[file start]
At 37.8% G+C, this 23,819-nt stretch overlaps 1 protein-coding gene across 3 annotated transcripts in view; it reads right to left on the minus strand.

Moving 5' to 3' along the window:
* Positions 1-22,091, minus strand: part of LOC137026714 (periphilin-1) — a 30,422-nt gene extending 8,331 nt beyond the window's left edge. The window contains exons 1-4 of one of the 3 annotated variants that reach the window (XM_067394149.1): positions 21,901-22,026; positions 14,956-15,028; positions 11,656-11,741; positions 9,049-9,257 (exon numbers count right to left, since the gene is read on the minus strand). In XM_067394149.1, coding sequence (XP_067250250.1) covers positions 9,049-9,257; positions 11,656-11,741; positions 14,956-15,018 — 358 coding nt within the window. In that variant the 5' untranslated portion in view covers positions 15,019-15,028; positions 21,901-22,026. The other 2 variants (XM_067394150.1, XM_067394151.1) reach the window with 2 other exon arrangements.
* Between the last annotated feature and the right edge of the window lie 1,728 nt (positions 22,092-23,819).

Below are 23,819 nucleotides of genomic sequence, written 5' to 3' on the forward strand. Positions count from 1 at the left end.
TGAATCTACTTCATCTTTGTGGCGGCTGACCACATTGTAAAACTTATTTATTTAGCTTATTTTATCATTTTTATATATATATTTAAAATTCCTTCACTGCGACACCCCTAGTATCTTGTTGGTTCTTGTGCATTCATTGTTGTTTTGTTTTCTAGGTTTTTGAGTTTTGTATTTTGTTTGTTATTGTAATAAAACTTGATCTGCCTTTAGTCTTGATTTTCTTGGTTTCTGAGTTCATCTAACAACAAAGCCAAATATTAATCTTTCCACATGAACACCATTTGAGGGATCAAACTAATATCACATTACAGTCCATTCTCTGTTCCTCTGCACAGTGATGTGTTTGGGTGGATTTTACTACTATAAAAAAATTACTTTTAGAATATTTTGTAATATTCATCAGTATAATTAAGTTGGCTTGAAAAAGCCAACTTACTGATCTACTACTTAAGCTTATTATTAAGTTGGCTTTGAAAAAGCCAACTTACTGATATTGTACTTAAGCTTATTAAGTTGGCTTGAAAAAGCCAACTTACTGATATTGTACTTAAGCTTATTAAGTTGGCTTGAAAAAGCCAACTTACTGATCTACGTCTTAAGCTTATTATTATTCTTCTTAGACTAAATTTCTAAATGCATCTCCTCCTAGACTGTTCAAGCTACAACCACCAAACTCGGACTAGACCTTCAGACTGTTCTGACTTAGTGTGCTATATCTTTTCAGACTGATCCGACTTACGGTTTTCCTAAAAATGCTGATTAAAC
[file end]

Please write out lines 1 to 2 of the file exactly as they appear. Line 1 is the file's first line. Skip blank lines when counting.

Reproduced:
At 37.8% G+C, this 23,819-nt stretch overlaps 1 protein-coding gene across 3 annotated transcripts in view; it reads right to left on the minus strand.

Moving 5' to 3' along the window: